Like many in the autism related blogosphere, I rejoiced yesterday when I heard that the NYU "Ransom Notes" campaign had been pulled by its director, Dr. Harold Koplewicz. I had blogged about my ethical concerns with this campaign, and felt that the campaign demeaned those who had those conditions, and would only further continued ostracizing and marginalizing by the public at large.
It is a huge thing for someone to stop an ad campaign that is just getting underway. I am sure that there were a lot of people that had a lot invested in designing and implementing that campaign, and it was hard for them just to scrap it. It is a testament to Ari Ne'eman's astute perception of the exact tone to strike in opposing this campaign, and his organizing prowess that this victory took place.
At the same time, I give Dr. Koplewicz credit for his part in this. Having launched a big campaign, and after reviewing the large outpouring of negative comments, he was willing to not let his ego stop him from doing what was the right thing. As I stated in my original post, there is much in his past stated comments, as well as publications, to think that he is not the enemy of autistics and others with various conditions. When someone stops, apologizes, and asks for input, I think they deserve the benefit of the doubt.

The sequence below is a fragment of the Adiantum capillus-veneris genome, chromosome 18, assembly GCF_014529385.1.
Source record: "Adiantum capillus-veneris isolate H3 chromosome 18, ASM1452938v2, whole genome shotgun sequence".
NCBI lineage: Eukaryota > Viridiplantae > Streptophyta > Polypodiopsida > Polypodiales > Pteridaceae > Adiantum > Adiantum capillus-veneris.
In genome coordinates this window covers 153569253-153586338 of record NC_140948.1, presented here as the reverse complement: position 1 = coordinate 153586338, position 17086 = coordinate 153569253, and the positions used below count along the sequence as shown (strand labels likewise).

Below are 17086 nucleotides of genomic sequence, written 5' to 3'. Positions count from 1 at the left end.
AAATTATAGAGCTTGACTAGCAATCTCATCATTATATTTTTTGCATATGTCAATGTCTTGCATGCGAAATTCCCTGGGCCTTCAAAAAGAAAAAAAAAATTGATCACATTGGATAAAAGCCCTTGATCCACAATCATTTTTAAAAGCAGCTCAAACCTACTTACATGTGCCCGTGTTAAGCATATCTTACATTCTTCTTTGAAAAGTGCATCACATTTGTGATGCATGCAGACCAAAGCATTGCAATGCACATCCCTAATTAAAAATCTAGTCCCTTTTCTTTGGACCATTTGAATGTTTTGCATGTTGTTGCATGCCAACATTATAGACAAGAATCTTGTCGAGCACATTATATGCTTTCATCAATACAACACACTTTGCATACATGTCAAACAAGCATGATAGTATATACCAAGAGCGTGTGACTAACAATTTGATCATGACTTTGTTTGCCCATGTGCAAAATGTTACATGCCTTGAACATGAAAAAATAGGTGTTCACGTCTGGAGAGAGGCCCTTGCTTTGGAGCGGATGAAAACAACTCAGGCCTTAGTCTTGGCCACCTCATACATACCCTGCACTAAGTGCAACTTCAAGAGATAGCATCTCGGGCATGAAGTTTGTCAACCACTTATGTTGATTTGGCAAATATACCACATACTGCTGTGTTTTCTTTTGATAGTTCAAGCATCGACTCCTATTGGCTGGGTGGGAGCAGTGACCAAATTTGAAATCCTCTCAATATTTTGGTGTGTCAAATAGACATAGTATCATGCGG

I think it is a major step that Dr. Koplewicz proposed a "town hall" forum that would include viewpoints of all the stakeholders of the campaign.
Now that the "relatively easy" part of objecting to what was obviously a very negative and hurtful campaign is over, the real work needs to begin. It is much easier to protest than to come up with positive and catchy slogans and ad campaigns. I have great hope that there are many very creative individuals within the disability community that will help in designing a campaign that all can be proud of, and that will be effective.
On another front, as has been mentioned elsewhere (here and here), The National Institute on Mental Health issued a "Request for Information" asking for input into what kind of autism research should be funded. The deadline for submissions is near (Jan. 4th). Responses need to be limited to two pages, and response needs to be to a particular e-mail address (email@example.com).
So put on your thinking caps quickly, get your thoughts together, go to Kathleen Seidel's site to see the entire proposal, and get your submissions in. We all need to make positive contributions to let people know what we expect from our government and private sectors.
And now, I draw the line on this blog
5 years ago